David Wilson likeness

David Wilson cap badgePrivate David Wilson

1st Battalion Black Watch (Royal Highlanders)
Service No: S/4028

David Wilson grave





Personal details

Family Information

Son of David and Margaret Wilson of 30 Laird St, Coatbridge. David's younger brother Private William Wilson (124509) of the 36th Battalion Machine Gun Corps Died of Wounds on the 27/04/1918. Elder brother Alexander was in training with the 10th (Service) Battalion Black Watch (Royal Highlanders) at the time of his death. In his Will dated 04/06/1915 David left everything to his mother. From the 1891 Census - Address - Banks Land, Coats St, Coatbridge - David Wilson aged 38, Margaret Wilson aged 32, James Wilson aged 11, Sarah Wilson aged 9, Alexander Wilson aged 7, Mary J Wilson aged 5, David Wilson aged 2. From the 1901 Census - Address - 8a Carradale St, Coatbridge - David Wilson aged 48, Margaret Wilson aged 40 , James Wilson aged 21, Alexander Wilson aged 16, Mary J Wilson aged 14, David Wilson aged 12, William Wilson aged 10. David's Pension was awarded to his mother Margaret on the 10/11/1916. David's father also listed.

Born / Resided

Coatbridge / 30 Laird St, Coatbridge


Died of Wounds on the 18/06/1915 at No 1 Casualty Clearing Station, Chocques. Wounds received near Rue de Bois, Richebourg during the Battle of Aubers


Coatbridge /09/1914


Forehand Puddler in the Victoria Iron Works



Buried / Remembered

Chocques Military Cemetery (I. D. 10), Pas de Calais, France

Cemetery / Memorial Information

Chocques was occupied by Commonwealth forces from the late autumn of 1914 to the end of the war. The village was at one time the headquarters of I Corps and from January 1915 to April 1918, No.1 Casualty Clearing Station was posted there. Most of the burials from this period are of casualties who died at the clearing station from wounds received at the Bethune front. From April to September 1918, during the German advance on this front, the burials were carried out by field ambulances, divisions and fighting units. Chocques Military Cemetery contains 1,801 Commonwealth burials of the First World War, 134 of then unidentified. There are also 82 German war graves, 47 being unidentified.

Additional Information

The Battalion arrived at Le Havre on the 14/08/1914 and were part of the 1st Brigade, 1st Division. David was reported to have been wounded in both legs some time before news reached home of his death. David received his wounds during the unsuccessful British offensive at Aubers on the 9th - 10th May 1915 : A disastrous attack that cost 11,000 British casualties for no material gain : it was a minor supporting operation to a much larger French attack in an action known as the Second Battle of Artois. The Battle : The Southern attack was to be made in easterly direction by the 1st and Meerut Divisions, on a 2400-yard front between Chocolat Menier Corner and Port Arthur (1st Division would have an attack frontage of 1600 yards; Meerut 800 yards), with the objective Rue du Marais – Lorgies – Ligny le Grand, incorporating La Cliqueterie (a heavily defended German strongpoint). The 2nd Division was moved up into reserve, from the La Bassée canal sector, leaving behind 4th (Guards) Brigade and receiving in exchange the 5th (London) Brigade of the London Division who moved to the canal in their place. At 3.57pm : The leading companies of the 1st Battalion Black Watch, 1st Brigade, brought in to replace the shattered 2nd Brigade, went over the top despite the 1st Battalion Cameron Highlanders being late to arrive and moved at the double across No Man’s Land. Some reached the German breastwork just as the bombardment lifted; most were however killed or captured in the German firing trench although a small party reached the second position. The two lead companies of the Camerons, coming up on the left of the Black Watch a few minutes later, suffered heavy machine-gun casualties in crossing between the front lines. British casualties in the Southern pincer on the 09/05/1915 : 1st Division : 3,968 of which 160 Officers, 7th (Meerut) Division : 2,629 of which 94 Officers, 47th (2nd London) Division : 79 of which 2 Officers, 2nd Division : 20 of which no Officers. Worst infantry casualties in the Southern attack, by Battalion : 1st Battalion Northamptonshire 560, of which 17 Officers, 2nd Battalion Royal Sussex 551, of which 14 Officers, 1st Battalion Seaforth Highlanders 509, of which 21 Officers, 1st BATTALION BLACK WATCH 475, OF WHICH 14 OFFICERS. SEE PHOTOS x 11 FOR THE BATTALION WAR DIARY FROM 1st MAY - 12th MAY 1915. More than 11,000 British casualties were sustained on 9th May 1915, the vast majority within yards of their own front-line trench. Mile for mile, Division for Division, this was one of the highest rates of loss during the entire war. David had visited Coatbridge at New Year 1915. See Directory for David's younger brother William's page. David is also remembered on the Coatbridge Baptist Church Roll of Honour (see photos). See photos for David's Medal Index Card, his Newspaper clipping, his Army Register of Soldiers Effects, his Service Medal and Award Rolls x 2, his CWGC Grave Registration x 2, his Headstone Report x 2, Chocques Military Cemetery, David's Penson Records x 2 and the Black Watch (Royal Highlanders) Cap Badge. Finally, I have the Battalion War Diary from August 1914 - March 1919. If more information is required please contact me.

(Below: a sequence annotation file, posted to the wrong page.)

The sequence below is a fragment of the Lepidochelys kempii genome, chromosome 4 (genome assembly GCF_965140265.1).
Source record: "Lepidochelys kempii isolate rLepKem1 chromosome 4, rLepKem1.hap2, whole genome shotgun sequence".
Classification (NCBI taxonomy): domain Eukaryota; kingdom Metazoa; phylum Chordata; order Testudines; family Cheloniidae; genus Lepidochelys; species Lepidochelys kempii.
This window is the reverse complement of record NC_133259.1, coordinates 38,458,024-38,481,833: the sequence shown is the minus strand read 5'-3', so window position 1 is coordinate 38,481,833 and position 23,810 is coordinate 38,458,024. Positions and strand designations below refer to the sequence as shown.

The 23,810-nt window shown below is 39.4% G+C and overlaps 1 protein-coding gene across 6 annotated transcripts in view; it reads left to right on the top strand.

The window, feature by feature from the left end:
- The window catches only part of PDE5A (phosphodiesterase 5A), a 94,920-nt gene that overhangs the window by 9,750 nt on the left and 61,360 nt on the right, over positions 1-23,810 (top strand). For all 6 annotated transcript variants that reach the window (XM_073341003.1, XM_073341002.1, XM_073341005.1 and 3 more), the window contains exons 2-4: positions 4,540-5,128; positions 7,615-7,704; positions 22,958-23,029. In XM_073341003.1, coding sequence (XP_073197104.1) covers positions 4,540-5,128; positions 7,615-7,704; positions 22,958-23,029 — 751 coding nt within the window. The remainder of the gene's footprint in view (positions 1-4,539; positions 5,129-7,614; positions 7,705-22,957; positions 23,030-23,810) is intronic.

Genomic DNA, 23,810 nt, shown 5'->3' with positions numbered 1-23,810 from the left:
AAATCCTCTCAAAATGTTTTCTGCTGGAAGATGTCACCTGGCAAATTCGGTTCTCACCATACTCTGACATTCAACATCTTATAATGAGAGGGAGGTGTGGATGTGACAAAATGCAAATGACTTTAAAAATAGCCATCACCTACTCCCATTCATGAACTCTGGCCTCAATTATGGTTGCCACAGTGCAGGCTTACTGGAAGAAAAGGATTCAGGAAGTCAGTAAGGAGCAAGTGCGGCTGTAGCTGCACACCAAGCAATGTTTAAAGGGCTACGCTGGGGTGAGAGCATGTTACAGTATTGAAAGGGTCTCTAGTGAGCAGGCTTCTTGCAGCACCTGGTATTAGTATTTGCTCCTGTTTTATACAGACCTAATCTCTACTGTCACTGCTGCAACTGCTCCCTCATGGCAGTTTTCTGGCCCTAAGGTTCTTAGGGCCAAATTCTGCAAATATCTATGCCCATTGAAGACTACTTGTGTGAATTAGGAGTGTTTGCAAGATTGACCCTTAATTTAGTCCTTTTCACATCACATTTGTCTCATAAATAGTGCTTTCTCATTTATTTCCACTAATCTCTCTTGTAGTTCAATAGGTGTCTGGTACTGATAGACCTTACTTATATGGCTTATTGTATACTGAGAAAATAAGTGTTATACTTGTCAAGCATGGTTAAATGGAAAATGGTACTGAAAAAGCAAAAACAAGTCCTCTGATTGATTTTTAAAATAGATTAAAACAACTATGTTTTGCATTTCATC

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War Diaries

The battalion War Diary is available on the National Archives website.

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